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Hypoxia/hypercapnia-induced adaptation maintains functional capacity of cord blood stem and progenitor cells at 4°C.

Vlaski, Marija; Negroni, Luc; Kovacevic-Filipovic, Milica; Guibert, Christelle; Brunet de la Grange, Philippe; Rossignol, Rodrigue; Chevaleyre, Jean; Duchez, Pascale; Lafarge, Xavier; Praloran, Vincent; Schmitter, Jean-Marie; Ivanovic, Zoran.
J Cell Physiol; 229(12): 2153-65, 2014 Dec.
Artigo em Inglês | MEDLINE | ID: mdl-24912010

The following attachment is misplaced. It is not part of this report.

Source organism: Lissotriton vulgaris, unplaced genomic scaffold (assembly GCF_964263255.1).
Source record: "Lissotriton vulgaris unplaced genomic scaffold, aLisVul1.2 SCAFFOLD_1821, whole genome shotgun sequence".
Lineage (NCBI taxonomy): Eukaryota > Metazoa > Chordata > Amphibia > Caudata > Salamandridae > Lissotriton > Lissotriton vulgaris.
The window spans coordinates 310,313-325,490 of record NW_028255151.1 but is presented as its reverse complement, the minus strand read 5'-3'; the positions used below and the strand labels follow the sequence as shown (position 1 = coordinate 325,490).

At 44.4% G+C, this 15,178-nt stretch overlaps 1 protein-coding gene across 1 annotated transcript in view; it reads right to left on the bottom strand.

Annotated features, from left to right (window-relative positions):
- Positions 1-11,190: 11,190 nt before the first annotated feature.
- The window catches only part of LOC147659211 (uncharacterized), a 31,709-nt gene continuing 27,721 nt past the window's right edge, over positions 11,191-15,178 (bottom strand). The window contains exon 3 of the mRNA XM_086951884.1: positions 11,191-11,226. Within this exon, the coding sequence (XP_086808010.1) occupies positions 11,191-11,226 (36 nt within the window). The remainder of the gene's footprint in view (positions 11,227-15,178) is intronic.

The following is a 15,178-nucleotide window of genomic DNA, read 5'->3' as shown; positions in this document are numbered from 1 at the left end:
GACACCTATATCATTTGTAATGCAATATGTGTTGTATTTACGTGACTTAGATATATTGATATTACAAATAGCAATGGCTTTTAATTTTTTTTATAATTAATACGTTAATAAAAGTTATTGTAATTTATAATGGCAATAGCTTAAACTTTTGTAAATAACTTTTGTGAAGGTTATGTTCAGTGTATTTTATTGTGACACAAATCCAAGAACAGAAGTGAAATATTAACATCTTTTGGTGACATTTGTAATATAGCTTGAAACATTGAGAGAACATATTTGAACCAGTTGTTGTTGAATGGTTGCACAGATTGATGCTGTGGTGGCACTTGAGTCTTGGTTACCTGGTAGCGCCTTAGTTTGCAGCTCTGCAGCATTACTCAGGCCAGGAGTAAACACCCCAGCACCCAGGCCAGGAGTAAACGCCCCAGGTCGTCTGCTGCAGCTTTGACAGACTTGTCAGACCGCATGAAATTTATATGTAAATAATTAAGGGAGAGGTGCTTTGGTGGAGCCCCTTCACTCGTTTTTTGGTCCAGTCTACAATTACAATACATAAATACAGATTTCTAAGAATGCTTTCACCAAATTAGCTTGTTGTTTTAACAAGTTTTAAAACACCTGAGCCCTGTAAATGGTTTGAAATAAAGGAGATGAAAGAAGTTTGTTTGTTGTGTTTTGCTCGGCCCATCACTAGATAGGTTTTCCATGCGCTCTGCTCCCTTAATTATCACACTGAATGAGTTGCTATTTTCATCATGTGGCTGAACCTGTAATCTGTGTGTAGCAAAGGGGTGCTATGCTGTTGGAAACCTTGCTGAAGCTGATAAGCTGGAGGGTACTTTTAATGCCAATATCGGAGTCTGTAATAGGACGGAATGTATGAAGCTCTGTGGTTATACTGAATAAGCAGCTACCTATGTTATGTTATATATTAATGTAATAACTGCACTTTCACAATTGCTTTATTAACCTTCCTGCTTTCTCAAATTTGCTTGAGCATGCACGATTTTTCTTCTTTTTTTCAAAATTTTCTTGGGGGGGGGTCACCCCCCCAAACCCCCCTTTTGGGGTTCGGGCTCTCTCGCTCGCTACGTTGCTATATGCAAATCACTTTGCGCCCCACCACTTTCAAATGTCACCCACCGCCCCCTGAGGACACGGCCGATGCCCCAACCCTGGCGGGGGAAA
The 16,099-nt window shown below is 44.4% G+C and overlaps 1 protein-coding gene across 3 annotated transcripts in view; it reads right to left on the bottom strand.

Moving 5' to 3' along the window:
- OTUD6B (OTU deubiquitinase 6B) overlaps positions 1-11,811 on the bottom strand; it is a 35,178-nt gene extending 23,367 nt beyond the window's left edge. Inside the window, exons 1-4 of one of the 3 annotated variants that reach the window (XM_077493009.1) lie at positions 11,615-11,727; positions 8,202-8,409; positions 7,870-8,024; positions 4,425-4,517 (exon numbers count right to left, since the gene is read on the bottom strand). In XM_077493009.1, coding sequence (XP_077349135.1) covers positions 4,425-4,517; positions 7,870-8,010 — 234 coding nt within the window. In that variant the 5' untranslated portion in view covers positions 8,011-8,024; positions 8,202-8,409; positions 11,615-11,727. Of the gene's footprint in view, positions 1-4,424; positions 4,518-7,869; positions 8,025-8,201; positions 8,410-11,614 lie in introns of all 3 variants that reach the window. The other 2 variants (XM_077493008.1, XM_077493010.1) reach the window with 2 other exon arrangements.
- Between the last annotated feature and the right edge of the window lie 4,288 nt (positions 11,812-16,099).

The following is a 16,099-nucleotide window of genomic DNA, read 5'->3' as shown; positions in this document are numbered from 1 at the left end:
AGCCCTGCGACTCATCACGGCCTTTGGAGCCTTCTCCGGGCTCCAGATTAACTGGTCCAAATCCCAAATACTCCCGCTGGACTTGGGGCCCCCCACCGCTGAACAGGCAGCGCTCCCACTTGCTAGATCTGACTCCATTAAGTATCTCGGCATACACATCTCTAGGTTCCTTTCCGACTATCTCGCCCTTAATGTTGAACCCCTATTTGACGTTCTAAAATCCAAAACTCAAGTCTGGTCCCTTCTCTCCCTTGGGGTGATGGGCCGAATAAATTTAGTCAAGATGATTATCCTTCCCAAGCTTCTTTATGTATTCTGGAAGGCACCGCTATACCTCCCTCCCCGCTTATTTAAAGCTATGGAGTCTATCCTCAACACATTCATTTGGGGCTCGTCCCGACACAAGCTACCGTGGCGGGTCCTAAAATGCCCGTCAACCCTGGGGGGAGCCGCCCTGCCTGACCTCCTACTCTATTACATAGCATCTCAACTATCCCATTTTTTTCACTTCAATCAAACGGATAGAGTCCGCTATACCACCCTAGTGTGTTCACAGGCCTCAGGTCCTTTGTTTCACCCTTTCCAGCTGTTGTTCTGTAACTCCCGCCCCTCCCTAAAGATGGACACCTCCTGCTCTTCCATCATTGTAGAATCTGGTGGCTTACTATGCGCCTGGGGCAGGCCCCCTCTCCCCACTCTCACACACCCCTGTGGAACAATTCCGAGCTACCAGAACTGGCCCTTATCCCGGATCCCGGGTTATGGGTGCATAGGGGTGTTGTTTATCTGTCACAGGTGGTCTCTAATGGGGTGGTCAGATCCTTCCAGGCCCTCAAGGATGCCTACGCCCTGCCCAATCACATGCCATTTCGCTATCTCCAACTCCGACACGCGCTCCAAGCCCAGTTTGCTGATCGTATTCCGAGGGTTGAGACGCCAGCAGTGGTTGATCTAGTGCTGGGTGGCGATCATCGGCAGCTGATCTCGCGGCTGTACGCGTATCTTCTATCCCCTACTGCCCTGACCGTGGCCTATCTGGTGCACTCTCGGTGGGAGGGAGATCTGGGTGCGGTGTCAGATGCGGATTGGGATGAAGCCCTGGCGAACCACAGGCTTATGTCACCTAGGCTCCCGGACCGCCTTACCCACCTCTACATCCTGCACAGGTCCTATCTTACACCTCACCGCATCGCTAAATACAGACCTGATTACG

We analyzed the effect of exposure to hypoxic/hypercapnic (HH) gas mixture (5% O2 /9% CO2 ) on the maintenance of functional cord blood CD34(+) hematopoietic stem and progenitor cells in severe hypothermia (4°C) employing the physiological and proteomic approaches. Ten-day exposure to HH maintained the Day 0 (D-0) level of hematopoietic stem cells as detected in vivo on the basis of hematopoietic repopulation of immunodeficient mice-short-term scid repopulating cells (SRC). Conversely, in the atmospheric air (20% O2 /0.05% CO2 ), usual condition used for cell storage at 4°C, stem cell activity was significantly decreased. Also, HH doubled the survival of CD34(+) cells and committed progenitors (CFCs) with respect to the atmospheric air (60% vs. 30%, respectively). Improved cell maintenance in HH was associated with higher proportion of aldehyde dehydrogenase (ALDH) positive cells. Cell-protective effects are associated with an improved maintenance of the plasma and mitochondrial membrane potential and with a conversion to the glycolytic energetic state. We also showed that HH decreased apoptosis, despite a sustained ROS production and a drop of ATP amount per viable cell. The proteomic study revealed that the global protein content was better preserved in HH. This analysis identified: (i) proteins sensitive or insensitive to hypothermia irrespective of the gas phase, and (ii) proteins related to the HH cell-protective effect. Among them are some protein families known to be implicated in the prolonged survival of hibernating animals in hypothermia. These findings suggest a way to optimize short-term cell conservation without freezing.
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